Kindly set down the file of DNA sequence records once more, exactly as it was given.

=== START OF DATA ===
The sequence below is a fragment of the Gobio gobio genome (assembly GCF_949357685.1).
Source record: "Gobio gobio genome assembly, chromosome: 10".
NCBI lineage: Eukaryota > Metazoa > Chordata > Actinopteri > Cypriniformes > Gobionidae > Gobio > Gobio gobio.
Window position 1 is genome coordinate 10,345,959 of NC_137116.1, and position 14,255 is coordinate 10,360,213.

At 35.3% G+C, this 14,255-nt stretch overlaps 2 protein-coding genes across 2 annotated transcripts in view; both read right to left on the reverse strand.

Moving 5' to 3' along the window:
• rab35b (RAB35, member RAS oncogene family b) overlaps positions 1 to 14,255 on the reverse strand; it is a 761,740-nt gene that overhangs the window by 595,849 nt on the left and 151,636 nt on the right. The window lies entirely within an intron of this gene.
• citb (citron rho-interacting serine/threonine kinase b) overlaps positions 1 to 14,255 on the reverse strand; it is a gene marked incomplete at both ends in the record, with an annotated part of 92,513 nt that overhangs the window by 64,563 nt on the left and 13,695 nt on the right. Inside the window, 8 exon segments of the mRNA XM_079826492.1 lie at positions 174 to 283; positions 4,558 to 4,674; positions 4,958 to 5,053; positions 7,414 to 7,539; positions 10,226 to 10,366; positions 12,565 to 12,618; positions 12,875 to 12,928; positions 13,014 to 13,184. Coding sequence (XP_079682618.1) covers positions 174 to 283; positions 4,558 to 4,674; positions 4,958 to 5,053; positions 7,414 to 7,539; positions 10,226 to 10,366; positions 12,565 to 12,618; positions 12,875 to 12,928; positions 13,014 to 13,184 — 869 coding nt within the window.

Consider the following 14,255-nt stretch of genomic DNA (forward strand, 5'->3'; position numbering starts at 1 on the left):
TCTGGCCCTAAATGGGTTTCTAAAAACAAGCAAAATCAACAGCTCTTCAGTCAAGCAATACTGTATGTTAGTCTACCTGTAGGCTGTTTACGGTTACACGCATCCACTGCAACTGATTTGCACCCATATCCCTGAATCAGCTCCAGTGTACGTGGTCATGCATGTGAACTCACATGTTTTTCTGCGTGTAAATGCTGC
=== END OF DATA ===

The sequence below is a fragment of the Gobio gobio genome (assembly GCF_949357685.1).
Source record: "Gobio gobio genome assembly, chromosome: 10".
NCBI lineage: Eukaryota > Metazoa > Chordata > Actinopteri > Cypriniformes > Gobionidae > Gobio > Gobio gobio.
Window position 1 is genome coordinate 10,345,959 of NC_137116.1, and position 14,255 is coordinate 10,360,213.

At 35.3% G+C, this 14,255-nt stretch overlaps 2 protein-coding genes across 2 annotated transcripts in view; both read right to left on the reverse strand.

Moving 5' to 3' along the window:
• rab35b (RAB35, member RAS oncogene family b) overlaps positions 1 to 14,255 on the reverse strand; it is a 761,740-nt gene that overhangs the window by 595,849 nt on the left and 151,636 nt on the right. The window lies entirely within an intron of this gene.
• citb (citron rho-interacting serine/threonine kinase b) overlaps positions 1 to 14,255 on the reverse strand; it is a gene marked incomplete at both ends in the record, with an annotated part of 92,513 nt that overhangs the window by 64,563 nt on the left and 13,695 nt on the right. Inside the window, 8 exon segments of the mRNA XM_079826492.1 lie at positions 174 to 283; positions 4,558 to 4,674; positions 4,958 to 5,053; positions 7,414 to 7,539; positions 10,226 to 10,366; positions 12,565 to 12,618; positions 12,875 to 12,928; positions 13,014 to 13,184. Coding sequence (XP_079682618.1) covers positions 174 to 283; positions 4,558 to 4,674; positions 4,958 to 5,053; positions 7,414 to 7,539; positions 10,226 to 10,366; positions 12,565 to 12,618; positions 12,875 to 12,928; positions 13,014 to 13,184 — 869 coding nt within the window.

Consider the following 14,255-nt stretch of genomic DNA (forward strand, 5'->3'; position numbering starts at 1 on the left):
TCTGGCCCTAAATGGGTTTCTAAAAACAAGCAAAATCAACAGCTCTTCAGTCAAGCAATACTGTATGTTAGTCTACCTGTAGGCTGTTTACGGTTACACGCATCCACTGCAACTGATTTGCACCCATATCCCTGAATCAGCTCCAGTGTACGTGGTCATGCATGTGAACTCACATGTTTTTCTGCGTGTAAATGCTGC